There was no question whatsoever about a sequel. In January of 1994, just six weeks after the first Gabriel Knight game had shipped, Jane Jensen was told to get busy writing the second one.



She was more than ready to do so. In fact, she already knew exactly what she wanted the second story to be: a tale of werewolves, Richard Wagner, and Ludwig II, the (in)famously eccentric last king of an independent Bavaria. She’d developed a fascination for all of these subjects when she’d spent nine months living in Germany just before coming to Sierra. “It was initially the plot for the first game,” she says, “but when I started looking at it, I felt I needed to go back further in the characters’ history.” Now, having told how a New Orleans pulp-novel writer, bookstore owner, lady’s man, and general layabout named Gabriel Knight became a “Schattenjäger” — a “shadow hunter” of things that go bump in the night — she was ready to send him to Germany to face The Beast Within.

Very early on during the design phase if not right away, The Beast Within was earmarked to become the second of a new generation of Sierra adventures, which were to be built around filmed snippets of live actors. It was an enormous change from the hand-painted pixel graphics of the first game, but Jensen was, as she says, “all for it.” Although shooting on location in Germany would have been her dream scenario, there was no way the budget would stretch that far. Instead her actors would have to perform in front of a blue screen that would be filled in with computer-generated backgrounds after the shoot, as was the norm for these kinds of productions.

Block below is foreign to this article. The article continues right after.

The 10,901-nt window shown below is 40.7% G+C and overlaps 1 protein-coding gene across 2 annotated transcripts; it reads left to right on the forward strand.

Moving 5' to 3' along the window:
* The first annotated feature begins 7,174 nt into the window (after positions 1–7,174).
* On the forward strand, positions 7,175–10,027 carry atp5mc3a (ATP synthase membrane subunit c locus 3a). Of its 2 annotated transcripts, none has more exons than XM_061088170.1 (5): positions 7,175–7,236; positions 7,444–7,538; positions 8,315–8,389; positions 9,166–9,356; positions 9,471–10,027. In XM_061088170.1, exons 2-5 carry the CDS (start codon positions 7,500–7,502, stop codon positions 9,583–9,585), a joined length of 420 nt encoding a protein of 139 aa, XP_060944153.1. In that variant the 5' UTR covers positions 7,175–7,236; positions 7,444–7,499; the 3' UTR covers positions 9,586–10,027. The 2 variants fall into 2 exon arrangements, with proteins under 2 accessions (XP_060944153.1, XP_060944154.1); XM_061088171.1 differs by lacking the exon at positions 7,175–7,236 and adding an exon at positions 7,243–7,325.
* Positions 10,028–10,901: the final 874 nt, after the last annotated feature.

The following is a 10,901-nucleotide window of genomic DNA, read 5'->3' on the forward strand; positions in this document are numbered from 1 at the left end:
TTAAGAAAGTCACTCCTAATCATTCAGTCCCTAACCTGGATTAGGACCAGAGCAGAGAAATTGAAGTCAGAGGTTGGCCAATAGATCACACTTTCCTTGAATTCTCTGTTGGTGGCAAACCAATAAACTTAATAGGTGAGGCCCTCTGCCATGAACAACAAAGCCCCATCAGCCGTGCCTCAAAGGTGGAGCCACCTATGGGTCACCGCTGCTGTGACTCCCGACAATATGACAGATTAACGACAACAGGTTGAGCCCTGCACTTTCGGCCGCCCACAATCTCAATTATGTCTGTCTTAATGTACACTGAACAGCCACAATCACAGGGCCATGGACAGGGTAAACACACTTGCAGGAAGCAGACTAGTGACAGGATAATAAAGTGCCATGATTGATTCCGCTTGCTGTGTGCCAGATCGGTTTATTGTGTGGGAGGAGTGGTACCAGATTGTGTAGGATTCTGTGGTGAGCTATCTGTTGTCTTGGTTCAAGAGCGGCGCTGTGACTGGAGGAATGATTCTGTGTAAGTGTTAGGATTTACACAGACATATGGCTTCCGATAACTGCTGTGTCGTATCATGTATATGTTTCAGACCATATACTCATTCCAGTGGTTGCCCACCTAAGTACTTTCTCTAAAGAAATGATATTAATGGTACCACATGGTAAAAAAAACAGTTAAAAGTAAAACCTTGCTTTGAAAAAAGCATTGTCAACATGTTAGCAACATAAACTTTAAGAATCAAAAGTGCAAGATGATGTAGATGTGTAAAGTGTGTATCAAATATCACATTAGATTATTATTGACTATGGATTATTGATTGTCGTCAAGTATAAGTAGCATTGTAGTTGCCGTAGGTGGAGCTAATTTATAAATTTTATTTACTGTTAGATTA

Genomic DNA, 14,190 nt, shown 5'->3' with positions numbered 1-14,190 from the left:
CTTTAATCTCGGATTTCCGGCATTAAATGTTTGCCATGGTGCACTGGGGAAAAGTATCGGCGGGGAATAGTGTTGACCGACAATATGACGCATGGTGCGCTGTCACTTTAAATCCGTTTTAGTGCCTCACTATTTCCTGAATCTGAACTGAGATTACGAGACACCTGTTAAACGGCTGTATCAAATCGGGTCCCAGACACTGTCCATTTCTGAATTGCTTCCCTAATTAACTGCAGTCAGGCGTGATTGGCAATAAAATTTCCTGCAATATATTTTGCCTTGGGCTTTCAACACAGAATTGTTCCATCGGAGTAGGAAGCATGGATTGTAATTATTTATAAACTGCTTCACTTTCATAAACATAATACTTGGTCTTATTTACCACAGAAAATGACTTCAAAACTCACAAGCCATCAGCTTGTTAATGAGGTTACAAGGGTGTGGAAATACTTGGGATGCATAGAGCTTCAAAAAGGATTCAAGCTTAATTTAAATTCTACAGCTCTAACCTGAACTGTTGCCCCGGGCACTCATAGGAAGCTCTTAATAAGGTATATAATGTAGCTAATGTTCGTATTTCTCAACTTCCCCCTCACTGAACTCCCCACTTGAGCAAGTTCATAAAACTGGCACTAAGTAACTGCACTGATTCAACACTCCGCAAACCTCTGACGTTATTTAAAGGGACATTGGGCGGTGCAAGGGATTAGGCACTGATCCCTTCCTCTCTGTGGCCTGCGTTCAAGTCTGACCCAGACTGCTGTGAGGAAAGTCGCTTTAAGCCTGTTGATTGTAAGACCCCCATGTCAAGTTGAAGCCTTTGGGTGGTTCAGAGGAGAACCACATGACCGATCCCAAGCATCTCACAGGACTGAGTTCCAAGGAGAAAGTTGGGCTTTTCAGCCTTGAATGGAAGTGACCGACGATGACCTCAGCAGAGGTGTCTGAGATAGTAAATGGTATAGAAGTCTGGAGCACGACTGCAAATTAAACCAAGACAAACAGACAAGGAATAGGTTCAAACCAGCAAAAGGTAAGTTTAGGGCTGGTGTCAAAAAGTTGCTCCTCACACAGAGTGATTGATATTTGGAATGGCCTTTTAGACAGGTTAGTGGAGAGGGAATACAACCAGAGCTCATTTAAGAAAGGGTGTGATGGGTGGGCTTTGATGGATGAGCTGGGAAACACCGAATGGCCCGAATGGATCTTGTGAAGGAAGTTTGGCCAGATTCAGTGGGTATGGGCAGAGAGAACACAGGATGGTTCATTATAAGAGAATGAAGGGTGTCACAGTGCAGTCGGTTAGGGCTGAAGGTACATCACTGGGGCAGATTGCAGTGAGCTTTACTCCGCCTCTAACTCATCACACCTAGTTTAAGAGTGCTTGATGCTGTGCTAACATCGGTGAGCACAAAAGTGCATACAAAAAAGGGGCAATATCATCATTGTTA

In lieu of taking the whole project to Germany, she did convince management to allow her to bring a piece of that country to Sierra’s offices in Oakhurst, California. During the second half of 1994, she and other Sierra staffers made three separate trips to Germany, spending more than a month there in all, painstakingly photographing among other places Munich’s city center, the Wagner Museum in Bayreuth, and Neuschwanstein, “mad king” Ludwig’s fairy-tale castle. These photos were then touched up as necessary to serve as the scenery behind the actors. This in itself represented a marked change in approach from the 3D-modeled backgrounds employed by Phantasmagoria, Sierra’s first game of this type. It was a wise choice for this project; while the mixing of media is by no means always seamless, the photographic look gives The Beast Within an unusually strong atmosphere of place. The hazy, slightly washed-out look of the backgrounds — an unavoidable byproduct of the state of digital imaging at the time — contributes to rather than detracts from the mood. “We were lucky in all three of the trips over there in that it was fairly overcast, so we didn’t have any harsh, direct lighting on most of the things,” says Nathan Gams, the project’s creative director and chief photographer. “We wanted a soft, gloomy kind of European spring feel. It kind of reflects the alien place where Gabriel is at this time.”